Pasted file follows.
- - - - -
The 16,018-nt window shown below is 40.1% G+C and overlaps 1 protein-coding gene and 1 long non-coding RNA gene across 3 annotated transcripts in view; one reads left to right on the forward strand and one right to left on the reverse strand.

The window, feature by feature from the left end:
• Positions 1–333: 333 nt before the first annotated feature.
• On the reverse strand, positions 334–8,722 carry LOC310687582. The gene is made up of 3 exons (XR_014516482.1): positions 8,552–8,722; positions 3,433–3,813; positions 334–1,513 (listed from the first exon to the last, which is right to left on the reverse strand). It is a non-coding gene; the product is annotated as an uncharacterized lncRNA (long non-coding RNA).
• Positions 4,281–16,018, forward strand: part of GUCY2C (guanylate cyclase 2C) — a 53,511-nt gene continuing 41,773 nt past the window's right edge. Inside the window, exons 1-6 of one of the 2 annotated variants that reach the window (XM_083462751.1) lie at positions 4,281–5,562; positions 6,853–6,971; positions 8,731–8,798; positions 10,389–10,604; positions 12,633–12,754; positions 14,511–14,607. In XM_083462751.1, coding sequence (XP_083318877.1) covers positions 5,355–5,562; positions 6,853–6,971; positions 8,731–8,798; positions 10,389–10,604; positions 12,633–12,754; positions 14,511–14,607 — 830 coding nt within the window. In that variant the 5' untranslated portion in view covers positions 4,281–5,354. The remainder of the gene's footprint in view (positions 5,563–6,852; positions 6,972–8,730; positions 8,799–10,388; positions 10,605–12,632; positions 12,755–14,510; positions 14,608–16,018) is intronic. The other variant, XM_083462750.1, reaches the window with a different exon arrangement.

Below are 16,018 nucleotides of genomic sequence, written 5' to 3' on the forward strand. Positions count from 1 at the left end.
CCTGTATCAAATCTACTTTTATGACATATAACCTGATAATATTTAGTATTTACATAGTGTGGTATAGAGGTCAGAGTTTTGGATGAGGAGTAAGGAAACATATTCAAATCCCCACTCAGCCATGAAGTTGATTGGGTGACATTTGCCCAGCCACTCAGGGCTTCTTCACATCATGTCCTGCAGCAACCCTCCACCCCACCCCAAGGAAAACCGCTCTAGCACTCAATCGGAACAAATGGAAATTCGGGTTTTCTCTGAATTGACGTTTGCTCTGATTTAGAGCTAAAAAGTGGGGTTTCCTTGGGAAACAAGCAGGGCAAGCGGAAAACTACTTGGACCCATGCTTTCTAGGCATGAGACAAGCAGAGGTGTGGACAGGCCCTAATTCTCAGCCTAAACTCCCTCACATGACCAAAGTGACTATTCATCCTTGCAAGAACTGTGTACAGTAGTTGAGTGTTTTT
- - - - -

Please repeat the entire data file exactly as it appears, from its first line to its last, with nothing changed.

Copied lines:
The 16,018-nt window shown below is 40.1% G+C and overlaps 1 protein-coding gene and 1 long non-coding RNA gene across 3 annotated transcripts in view; one reads left to right on the forward strand and one right to left on the reverse strand.

The window, feature by feature from the left end:
• Positions 1–333: 333 nt before the first annotated feature.
• On the reverse strand, positions 334–8,722 carry LOC310687582. The gene is made up of 3 exons (XR_014516482.1): positions 8,552–8,722; positions 3,433–3,813; positions 334–1,513 (listed from the first exon to the last, which is right to left on the reverse strand). It is a non-coding gene; the product is annotated as an uncharacterized lncRNA (long non-coding RNA).
• Positions 4,281–16,018, forward strand: part of GUCY2C (guanylate cyclase 2C) — a 53,511-nt gene continuing 41,773 nt past the window's right edge. Inside the window, exons 1-6 of one of the 2 annotated variants that reach the window (XM_083462751.1) lie at positions 4,281–5,562; positions 6,853–6,971; positions 8,731–8,798; positions 10,389–10,604; positions 12,633–12,754; positions 14,511–14,607. In XM_083462751.1, coding sequence (XP_083318877.1) covers positions 5,355–5,562; positions 6,853–6,971; positions 8,731–8,798; positions 10,389–10,604; positions 12,633–12,754; positions 14,511–14,607 — 830 coding nt within the window. In that variant the 5' untranslated portion in view covers positions 4,281–5,354. The remainder of the gene's footprint in view (positions 5,563–6,852; positions 6,972–8,730; positions 8,799–10,388; positions 10,605–12,632; positions 12,755–14,510; positions 14,608–16,018) is intronic. The other variant, XM_083462750.1, reaches the window with a different exon arrangement.

Below are 16,018 nucleotides of genomic sequence, written 5' to 3' on the forward strand. Positions count from 1 at the left end.
CCTGTATCAAATCTACTTTTATGACATATAACCTGATAATATTTAGTATTTACATAGTGTGGTATAGAGGTCAGAGTTTTGGATGAGGAGTAAGGAAACATATTCAAATCCCCACTCAGCCATGAAGTTGATTGGGTGACATTTGCCCAGCCACTCAGGGCTTCTTCACATCATGTCCTGCAGCAACCCTCCACCCCACCCCAAGGAAAACCGCTCTAGCACTCAATCGGAACAAATGGAAATTCGGGTTTTCTCTGAATTGACGTTTGCTCTGATTTAGAGCTAAAAAGTGGGGTTTCCTTGGGAAACAAGCAGGGCAAGCGGAAAACTACTTGGACCCATGCTTTCTAGGCATGAGACAAGCAGAGGTGTGGACAGGCCCTAATTCTCAGCCTAAACTCCCTCACATGACCAAAGTGACTATTCATCCTTGCAAGAACTGTGTACAGTAGTTGAGTGTTTTT